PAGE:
Although it has long been believed that exercise and other forms of physical activity have benefits to the overall health of the brain, two new studies have further confirmed this by filling in those critical gaps in scientific literature and linking all the other previous reports regarding it.
With the release of the results of these two new researches, their link has now been made clearer: staying physically active does provide protection to the brain from its inevitable degeneration brought about by aging. The studies were published in July 25 print edition of the Archive of Internal Medicine as well as online.
One of the studies had 2,809 women subjects that were over the age of 65. Each of them either had a history of heart disease or stroke, or had at least 3 risk factors to these conditions. The data that was gathered from this study was supposed to examine the role that antioxidant vitamins play in heart health but the researches in Paris and at the Harvard School of Public Health in Boston reanalyzed it to come up with the relation of exercise and brain health.
The condition of these women necessitates exercise as their unhealthy cholesterol levels and high blood pressure can greatly affect memory and language. Such cognitive decline is those which often precede all the forms of dementia such as Alzheimer’s.
The long study began in 1995 where the women were surveyed on the types and frequency that they subjected themselves to exercise. Several years later, they were given a series of cognitive and memory tests on four separate occasions that were spread out over a period of 4 to 6 years.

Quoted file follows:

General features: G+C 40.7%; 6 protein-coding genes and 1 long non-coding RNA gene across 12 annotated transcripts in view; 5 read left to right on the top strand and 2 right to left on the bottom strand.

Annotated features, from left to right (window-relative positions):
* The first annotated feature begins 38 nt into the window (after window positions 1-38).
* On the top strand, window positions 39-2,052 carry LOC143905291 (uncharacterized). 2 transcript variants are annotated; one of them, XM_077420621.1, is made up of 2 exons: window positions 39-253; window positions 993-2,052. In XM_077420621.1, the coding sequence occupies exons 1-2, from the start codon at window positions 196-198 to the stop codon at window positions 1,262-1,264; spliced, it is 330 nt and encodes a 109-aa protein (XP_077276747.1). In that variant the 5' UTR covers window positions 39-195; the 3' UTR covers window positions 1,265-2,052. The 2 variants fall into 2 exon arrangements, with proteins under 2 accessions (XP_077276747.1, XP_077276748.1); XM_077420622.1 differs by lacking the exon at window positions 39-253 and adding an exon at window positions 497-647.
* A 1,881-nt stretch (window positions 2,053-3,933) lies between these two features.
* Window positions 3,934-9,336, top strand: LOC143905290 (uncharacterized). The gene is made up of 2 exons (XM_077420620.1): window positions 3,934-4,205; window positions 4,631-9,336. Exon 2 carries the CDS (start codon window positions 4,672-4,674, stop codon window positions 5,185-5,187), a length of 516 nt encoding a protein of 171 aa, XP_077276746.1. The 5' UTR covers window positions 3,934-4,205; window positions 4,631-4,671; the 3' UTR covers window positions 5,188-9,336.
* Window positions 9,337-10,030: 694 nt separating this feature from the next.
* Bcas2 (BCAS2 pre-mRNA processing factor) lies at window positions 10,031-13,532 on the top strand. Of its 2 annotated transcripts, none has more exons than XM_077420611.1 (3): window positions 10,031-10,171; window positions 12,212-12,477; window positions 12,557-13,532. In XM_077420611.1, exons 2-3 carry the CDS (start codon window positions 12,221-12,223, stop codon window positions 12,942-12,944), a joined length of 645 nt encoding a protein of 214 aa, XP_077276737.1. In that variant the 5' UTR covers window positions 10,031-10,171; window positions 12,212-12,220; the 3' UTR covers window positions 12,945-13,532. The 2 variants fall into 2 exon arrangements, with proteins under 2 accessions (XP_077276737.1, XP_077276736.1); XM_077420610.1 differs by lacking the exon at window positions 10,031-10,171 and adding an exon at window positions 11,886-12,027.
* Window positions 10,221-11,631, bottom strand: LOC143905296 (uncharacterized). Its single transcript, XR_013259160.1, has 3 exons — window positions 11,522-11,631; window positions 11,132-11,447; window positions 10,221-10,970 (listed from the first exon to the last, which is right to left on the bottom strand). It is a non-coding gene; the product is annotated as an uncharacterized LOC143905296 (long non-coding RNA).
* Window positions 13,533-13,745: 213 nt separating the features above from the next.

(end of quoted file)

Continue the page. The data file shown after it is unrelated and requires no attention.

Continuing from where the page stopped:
Results have shown that the more active the women were, the better their performance was on the test. These active women were not even exercising extensively. At most, they were only getting the equivalent of at least 30 minutes of brisk walking. The researches concluded that those women that had little to no exercise were cognitively 5 to 7 years older than the other group.
The second study was a little unreliable as the link between exercise and dementia were based on the participants’ own description of their own exercise habits. The participants were composed of 197 men and women in their 70s.
Along with the surveys, though, the researchers made use of laboratory tests to find out the total amount of energy that the participants used over a two-week period. The test that was employed made the participants drink chemically altered water. Their blood and urine samples were then measured to find out how their bodies quickly broke down these chemicals.
When compared to those participants that showed sedentary lifestyles, those people that sued up more energy had 90 percent less risk of cognitive decline over the follow up period of five to 7 years. Also, all of the energy expenditure of the latter group was closely linked to their cognitive health. This means that everyday activity can actually help maintain the good health of the brain.
Amy C. is a freelance blogger and writer. She mostly writes new studies and research that are related to fitness and wellbeing. When she is not giving new information, she helps in the blogging and administration activities of Greyside Group, a maritime security and executive protection company. Watch out for her next post for more new health discoveries.